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Old Wednesday 12th October 2011, 17:40   #1
Turbo6
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Super zoom options

I have a Nikon P100 (26x optical). The barrel travels about 4.5" out from the body at 26x so it's obviously not an ideal candidate for digiscoping. It does well even with the 4x digital zoom on top of the 26 optical. The P100 focal length is 26-678mm. Nikon says normal focus range is 60cm and in macro mode it's 1cm. Does focal length determine the level of vignetting, or is it more related to the scope eyeglass diameter? I tried putting this up to a 12x50 binocular and it was about 85% black, like a door peep hole heh.

Spotting scopes have a larger eyeglass than my binoculars so will this reduce the vignetting for all cameras? I know people with SLRs do plenty of astrophotography with telescopes with small eyeholes and still get amazing shots. I don't have a screw on adapter option so I may make my own. So my question is, can the super zoom body camera even come close to working or am I always going to get massive vignetting no matter what I build? I can use my old Canon A720 but with those tiny lenses and small sensors lighting will be an issue looking through a scope. Do super zooms
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Old Saturday 15th October 2011, 16:43   #2
Neil
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The smaller sensors do a good job of grabbing light.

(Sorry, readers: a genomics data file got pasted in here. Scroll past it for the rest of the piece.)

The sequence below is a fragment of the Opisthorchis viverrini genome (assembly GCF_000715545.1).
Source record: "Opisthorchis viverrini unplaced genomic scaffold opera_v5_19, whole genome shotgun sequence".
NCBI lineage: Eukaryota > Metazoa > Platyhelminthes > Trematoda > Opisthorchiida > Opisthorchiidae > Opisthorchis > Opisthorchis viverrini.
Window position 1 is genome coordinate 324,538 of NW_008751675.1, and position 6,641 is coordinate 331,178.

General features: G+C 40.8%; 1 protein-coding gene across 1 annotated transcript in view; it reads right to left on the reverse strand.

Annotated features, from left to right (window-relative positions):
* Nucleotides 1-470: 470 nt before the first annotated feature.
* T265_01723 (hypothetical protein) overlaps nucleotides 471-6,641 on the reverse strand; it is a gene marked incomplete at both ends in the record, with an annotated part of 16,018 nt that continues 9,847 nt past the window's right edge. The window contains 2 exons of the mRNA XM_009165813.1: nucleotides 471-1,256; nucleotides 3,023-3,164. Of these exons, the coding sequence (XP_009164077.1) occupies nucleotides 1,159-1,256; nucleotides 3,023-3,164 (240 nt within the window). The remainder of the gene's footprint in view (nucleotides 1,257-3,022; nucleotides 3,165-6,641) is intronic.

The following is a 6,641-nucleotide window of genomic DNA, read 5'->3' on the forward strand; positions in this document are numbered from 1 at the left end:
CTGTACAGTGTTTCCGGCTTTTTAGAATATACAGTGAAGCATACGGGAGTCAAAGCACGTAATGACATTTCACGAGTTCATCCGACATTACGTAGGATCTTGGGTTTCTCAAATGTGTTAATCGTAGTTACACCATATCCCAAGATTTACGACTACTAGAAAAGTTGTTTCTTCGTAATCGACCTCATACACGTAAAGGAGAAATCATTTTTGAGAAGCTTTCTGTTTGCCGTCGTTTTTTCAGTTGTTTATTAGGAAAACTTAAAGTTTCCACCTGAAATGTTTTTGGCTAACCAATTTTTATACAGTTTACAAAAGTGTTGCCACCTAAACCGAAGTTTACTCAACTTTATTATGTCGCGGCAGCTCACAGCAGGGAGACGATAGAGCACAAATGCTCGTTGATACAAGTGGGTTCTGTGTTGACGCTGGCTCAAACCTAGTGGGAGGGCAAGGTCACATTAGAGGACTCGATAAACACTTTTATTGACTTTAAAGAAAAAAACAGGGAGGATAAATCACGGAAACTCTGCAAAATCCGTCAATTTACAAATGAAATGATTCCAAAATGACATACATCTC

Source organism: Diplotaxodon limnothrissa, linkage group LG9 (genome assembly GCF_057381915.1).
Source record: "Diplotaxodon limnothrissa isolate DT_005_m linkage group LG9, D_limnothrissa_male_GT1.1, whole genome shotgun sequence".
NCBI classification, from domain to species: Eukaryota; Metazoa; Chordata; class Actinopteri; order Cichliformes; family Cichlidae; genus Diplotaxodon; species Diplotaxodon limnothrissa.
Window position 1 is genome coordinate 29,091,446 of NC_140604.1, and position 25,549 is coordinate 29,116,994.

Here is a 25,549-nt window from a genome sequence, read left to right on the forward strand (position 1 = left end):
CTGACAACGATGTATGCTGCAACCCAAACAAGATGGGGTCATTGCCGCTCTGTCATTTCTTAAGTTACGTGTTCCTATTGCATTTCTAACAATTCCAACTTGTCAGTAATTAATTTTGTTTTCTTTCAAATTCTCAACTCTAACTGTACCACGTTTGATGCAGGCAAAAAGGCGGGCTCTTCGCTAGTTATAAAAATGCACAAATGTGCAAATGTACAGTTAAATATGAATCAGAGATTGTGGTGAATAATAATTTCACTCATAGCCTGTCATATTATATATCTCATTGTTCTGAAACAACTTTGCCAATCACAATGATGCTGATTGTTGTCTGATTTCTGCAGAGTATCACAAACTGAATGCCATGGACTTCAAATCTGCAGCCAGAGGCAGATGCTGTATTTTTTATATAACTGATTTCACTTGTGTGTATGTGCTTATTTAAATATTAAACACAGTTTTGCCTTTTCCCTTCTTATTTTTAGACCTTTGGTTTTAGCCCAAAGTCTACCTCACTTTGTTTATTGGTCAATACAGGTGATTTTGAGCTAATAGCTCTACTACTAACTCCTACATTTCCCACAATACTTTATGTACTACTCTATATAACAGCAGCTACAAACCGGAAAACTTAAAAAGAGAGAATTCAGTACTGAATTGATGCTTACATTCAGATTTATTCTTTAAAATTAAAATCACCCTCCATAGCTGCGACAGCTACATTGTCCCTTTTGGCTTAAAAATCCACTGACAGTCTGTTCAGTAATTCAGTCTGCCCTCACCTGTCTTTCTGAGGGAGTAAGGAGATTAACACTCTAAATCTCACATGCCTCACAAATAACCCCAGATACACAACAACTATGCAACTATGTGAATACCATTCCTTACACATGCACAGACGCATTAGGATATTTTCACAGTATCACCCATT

With a long zoom lens you'll need a high eye relief eyepiece to have any chance of vignette-free images. I haven't tried the P100 , but I have the P500 and just bought the Canon SX40IS (24 - 840 mm ) . With the 25x LER ( 32 mm of eye relief ) you can get some unvignetted views at the short end of the zoom lens but you might have better results using the digital zoom. Certainly the Canon will zoom out to 1680 mm with good Image Stabilising.
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Old Tuesday 18th October 2011, 20:30   #3
Turbo6
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Thanks for your input. My Canon A720 was very good in its day but suffered on low light shots. So anything astrophoto related would be full of noise. But it would probably perform admirably birding.

I bit the bullet and got a Celestron C90 Mak. It should suit my needs for astro and bird photography. It comes with a T-mount and SLR adapter. The stock eyepiece is 32mm, so maybe I'll have decent luck on this combo. I bought the Celestron because they have so many different eyepieces available. So I should be able to find a focal length that works. I don't mind a little vignetting, so long as I have enough picture to crop. I'll report back for folks if I have success.
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